‘I like the I in myself’ : Facing the Derridean ‘massacre’

by Alexandra Claudia Manta

Lately I’ve been thinking at some linguistic operations such as substitution, permutation, and at underlining and the use of block letters in written communication. I and Myself. I within Myself. I whom I see in that which I see you see. Is reality merely a question of vision and point of view? The reality which I see is nothing but an overlapping of thin tiny little skins (like those of the onion), each of them being in itself a vision or perhaps just an expanded, exploded, overflowing, even overleapt individuality bursting out of itself, covering everything like a thin crust of ice, like a delicate snow stratum, like a transparent coat of tears. This overflown “I”, a skin of multiple “I”s which cover some kernel, wraps it tightly within. And then it comes the skin of the next “I”, and that of the next one, an incessant packing of this world in its own individuals. I see from this world only that which all those other thin, shiny skins mirror back in the same way that my own skin mirrors. I only see myself in everything else.

Then, I’m just as a child who knows how to read only the first three letters of the alphabet and who can recognize only those in any given text. I read this world in an ill-assorted manner. I read pieces of this world. I cannot decode it, I haven’t got all the required signs, and I merely have my own signs through whose reading I create the world as mine. I keep on stumbling on your signs. I haven’t got yours, just as I have got nobody else’s. Never will I have them. But I still read incessantly, I keep reading without cessation, even though my ability to understand has vanished from the very beginning. I read by hops and skips, discontinuously, no, I do not read, I barely distinguish, recognize letters, I barely identify myself in this wide world. I am being gulped imperceptibly by a sea of signs which make me stall. It would prove to be so hard to live if I just let myself crushed, if I let myself overwhelmed by the mystery of it, by the fact that I am such a self-centered illiterate, but it is queer, nevertheless, that I should feel like floating, that I should feel all those significant meanings, ideas, signs, ciphers, messages float around me but I do not touch them, nor catch their meaning; it doesn’t bother me, my inability to catch them and split them open into some sort of self-dissection, some decoding of the body, of the flesh.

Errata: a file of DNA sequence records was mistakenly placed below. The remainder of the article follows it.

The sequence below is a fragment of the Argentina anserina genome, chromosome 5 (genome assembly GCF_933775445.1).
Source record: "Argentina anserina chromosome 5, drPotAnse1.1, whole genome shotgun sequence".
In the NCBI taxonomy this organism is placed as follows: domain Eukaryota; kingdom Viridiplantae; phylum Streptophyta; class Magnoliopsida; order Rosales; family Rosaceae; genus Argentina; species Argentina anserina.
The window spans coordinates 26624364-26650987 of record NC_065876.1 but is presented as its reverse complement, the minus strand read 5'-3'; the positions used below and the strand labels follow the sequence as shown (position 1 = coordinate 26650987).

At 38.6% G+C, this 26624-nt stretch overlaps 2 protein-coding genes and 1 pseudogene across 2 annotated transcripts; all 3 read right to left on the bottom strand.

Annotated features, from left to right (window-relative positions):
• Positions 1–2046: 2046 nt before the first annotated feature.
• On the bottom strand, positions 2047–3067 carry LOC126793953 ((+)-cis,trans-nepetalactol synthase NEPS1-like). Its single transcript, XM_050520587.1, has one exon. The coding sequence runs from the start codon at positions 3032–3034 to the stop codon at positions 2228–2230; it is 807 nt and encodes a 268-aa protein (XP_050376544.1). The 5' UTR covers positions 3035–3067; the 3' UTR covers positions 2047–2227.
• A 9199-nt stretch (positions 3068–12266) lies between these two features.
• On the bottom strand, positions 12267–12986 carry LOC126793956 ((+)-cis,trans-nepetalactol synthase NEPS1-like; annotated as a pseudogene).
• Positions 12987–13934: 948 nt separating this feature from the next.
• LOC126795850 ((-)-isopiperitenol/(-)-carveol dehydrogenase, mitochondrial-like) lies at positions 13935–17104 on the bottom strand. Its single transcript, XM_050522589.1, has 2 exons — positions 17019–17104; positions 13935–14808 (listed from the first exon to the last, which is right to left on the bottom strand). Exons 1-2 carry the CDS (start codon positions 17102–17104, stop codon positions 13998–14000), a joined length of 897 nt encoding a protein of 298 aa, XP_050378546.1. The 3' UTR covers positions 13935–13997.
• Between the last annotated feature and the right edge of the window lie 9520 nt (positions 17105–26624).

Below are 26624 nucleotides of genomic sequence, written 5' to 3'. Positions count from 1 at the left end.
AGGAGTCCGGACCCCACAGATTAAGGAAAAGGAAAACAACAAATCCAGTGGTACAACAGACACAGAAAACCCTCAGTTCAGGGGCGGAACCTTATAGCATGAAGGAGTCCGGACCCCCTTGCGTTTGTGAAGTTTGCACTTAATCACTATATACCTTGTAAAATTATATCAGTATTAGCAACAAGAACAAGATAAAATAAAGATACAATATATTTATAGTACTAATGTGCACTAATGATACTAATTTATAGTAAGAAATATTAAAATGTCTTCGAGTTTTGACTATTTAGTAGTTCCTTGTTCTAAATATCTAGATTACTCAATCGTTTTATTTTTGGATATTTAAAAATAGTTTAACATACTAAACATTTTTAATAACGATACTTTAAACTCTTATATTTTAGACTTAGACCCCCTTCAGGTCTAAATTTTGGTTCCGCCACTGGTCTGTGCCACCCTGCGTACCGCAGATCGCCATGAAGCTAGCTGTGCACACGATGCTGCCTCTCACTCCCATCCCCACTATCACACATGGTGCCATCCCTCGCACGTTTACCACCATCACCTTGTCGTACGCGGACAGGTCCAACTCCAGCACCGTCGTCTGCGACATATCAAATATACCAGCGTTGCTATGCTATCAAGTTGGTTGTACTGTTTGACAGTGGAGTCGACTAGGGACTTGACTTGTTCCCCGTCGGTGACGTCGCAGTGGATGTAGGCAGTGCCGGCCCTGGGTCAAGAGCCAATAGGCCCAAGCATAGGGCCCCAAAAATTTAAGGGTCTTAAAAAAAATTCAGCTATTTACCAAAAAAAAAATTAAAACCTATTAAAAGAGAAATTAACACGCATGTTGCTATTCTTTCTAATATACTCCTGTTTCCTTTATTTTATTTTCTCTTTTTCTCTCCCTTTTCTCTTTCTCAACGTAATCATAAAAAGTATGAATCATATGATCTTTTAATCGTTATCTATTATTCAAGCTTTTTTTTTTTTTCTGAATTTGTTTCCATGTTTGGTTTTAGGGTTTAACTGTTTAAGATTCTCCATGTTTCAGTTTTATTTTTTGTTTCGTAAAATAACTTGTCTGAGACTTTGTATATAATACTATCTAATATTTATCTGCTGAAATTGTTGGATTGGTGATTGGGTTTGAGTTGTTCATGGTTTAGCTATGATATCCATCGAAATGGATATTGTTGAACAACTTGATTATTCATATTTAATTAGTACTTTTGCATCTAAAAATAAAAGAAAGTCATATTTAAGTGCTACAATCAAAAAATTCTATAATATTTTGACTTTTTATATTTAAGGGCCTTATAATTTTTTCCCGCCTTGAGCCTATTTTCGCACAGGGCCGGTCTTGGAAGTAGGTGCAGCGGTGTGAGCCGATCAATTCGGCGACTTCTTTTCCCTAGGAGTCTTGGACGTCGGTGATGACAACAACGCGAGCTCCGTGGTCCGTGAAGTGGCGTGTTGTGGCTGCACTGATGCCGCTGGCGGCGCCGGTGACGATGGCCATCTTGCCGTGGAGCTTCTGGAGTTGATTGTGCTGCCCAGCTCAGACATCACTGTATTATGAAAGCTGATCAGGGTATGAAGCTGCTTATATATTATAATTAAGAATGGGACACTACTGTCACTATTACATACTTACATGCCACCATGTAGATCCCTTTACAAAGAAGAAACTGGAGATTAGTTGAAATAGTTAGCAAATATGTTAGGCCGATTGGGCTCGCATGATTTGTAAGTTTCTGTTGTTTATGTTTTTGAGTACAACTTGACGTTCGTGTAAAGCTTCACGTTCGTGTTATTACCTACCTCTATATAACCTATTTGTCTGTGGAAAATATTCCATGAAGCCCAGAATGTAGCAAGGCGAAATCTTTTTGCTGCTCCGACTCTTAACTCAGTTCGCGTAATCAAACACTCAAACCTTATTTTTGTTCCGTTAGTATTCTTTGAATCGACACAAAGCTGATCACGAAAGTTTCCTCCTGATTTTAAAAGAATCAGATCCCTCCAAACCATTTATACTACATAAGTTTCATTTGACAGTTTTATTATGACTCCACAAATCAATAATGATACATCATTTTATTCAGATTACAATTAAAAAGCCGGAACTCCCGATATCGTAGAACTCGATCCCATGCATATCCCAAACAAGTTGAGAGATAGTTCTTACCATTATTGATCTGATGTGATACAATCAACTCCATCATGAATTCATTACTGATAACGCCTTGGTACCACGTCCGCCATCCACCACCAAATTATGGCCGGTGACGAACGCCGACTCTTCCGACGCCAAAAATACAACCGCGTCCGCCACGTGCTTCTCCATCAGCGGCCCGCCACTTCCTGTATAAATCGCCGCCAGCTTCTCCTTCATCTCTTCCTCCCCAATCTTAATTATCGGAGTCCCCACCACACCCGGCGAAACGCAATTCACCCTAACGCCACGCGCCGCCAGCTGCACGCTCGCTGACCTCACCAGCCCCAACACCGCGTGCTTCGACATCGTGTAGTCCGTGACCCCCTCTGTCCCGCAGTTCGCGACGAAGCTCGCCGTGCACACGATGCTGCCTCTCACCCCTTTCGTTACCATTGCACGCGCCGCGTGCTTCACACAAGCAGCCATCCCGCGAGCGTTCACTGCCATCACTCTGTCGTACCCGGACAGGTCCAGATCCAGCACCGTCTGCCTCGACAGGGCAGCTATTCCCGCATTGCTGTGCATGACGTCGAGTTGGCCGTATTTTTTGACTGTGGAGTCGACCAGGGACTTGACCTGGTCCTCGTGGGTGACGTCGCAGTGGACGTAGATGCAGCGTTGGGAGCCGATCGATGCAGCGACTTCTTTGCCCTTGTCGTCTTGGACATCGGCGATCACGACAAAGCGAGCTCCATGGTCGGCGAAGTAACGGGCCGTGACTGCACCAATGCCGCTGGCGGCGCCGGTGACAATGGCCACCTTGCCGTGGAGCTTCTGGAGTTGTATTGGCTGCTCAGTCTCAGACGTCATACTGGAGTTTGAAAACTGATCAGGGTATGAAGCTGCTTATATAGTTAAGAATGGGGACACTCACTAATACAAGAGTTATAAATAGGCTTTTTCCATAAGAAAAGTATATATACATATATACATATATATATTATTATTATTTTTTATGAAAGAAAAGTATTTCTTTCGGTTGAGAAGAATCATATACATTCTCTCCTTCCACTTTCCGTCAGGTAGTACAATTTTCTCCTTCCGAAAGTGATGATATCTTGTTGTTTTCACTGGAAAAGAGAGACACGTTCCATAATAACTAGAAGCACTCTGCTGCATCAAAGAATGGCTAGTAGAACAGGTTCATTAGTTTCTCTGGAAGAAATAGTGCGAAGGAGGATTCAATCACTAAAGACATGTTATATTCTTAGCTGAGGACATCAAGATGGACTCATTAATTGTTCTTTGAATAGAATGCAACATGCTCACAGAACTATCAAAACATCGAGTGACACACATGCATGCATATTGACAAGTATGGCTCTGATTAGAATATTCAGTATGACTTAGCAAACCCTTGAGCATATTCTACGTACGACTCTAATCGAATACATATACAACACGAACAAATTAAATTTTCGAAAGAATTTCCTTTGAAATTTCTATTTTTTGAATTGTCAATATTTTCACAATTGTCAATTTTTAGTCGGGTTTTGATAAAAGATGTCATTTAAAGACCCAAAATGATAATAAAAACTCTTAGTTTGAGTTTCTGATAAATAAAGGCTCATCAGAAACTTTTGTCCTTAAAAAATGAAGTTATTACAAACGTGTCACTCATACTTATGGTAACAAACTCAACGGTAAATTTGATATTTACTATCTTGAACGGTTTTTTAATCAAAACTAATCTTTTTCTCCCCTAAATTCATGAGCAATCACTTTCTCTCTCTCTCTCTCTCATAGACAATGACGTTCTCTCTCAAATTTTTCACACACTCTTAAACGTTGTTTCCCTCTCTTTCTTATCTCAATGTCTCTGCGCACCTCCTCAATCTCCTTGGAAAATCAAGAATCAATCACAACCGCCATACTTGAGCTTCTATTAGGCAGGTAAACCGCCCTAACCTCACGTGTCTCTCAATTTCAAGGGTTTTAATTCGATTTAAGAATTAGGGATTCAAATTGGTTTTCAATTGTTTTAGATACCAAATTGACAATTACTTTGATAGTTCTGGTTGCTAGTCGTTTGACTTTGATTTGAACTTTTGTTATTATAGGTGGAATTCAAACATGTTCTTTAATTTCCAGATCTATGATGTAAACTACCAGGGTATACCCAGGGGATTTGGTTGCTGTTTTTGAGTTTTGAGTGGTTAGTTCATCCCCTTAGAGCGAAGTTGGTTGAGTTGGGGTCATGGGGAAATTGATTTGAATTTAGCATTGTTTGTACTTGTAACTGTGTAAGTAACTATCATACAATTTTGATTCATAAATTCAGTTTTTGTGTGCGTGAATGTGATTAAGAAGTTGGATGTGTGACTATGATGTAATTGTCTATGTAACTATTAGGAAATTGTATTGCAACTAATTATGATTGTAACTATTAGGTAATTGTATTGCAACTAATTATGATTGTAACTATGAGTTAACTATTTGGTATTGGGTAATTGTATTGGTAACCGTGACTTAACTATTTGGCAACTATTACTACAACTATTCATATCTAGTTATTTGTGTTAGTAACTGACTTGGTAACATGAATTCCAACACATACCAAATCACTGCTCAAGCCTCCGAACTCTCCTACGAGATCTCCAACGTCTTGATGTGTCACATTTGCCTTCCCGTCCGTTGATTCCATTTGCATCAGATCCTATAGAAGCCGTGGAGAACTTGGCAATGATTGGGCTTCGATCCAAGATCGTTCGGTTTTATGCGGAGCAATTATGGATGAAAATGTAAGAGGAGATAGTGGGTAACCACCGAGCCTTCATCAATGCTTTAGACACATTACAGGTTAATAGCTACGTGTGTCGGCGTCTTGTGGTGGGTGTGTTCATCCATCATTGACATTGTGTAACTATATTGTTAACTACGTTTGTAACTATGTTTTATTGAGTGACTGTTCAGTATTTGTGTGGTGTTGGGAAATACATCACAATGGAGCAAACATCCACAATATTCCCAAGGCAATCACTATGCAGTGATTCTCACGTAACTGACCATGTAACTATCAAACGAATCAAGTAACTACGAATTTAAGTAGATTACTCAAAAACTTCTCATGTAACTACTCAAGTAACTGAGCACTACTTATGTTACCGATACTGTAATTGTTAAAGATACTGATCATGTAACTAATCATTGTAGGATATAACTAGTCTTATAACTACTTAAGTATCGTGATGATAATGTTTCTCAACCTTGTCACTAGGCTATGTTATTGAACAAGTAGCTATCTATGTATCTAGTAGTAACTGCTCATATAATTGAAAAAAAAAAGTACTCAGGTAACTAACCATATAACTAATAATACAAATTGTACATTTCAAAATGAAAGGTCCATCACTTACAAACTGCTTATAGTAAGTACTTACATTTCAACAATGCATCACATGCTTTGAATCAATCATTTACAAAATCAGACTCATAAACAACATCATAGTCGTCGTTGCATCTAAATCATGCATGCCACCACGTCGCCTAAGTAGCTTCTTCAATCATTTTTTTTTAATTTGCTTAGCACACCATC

It feels like some overextended convalescence. I feel like a paralytic who swims in a fluid emptiness as a fetus does in his amniotic fluid. I am this individual reduced to his body which thus became his tormenting bed. Contrary to the biblical character, I cannot fold my body and hold it pick-a-back and start walking. All there is is my own amorphous universe, unshakeable, at twilight. If this world revolves, I am the one revolving; I am the skin wrapped around the core which I alone can see. My puddle, which reflects that which my retina absorbs – completely – confounds itself with those other puddles in which I catch glimpses of what my retina recognizes as reflections of its own puddle. And the rest doesn’t exist, for it is inaccessibly objective. And I myself am poisonously subjective. Poisonously subjective.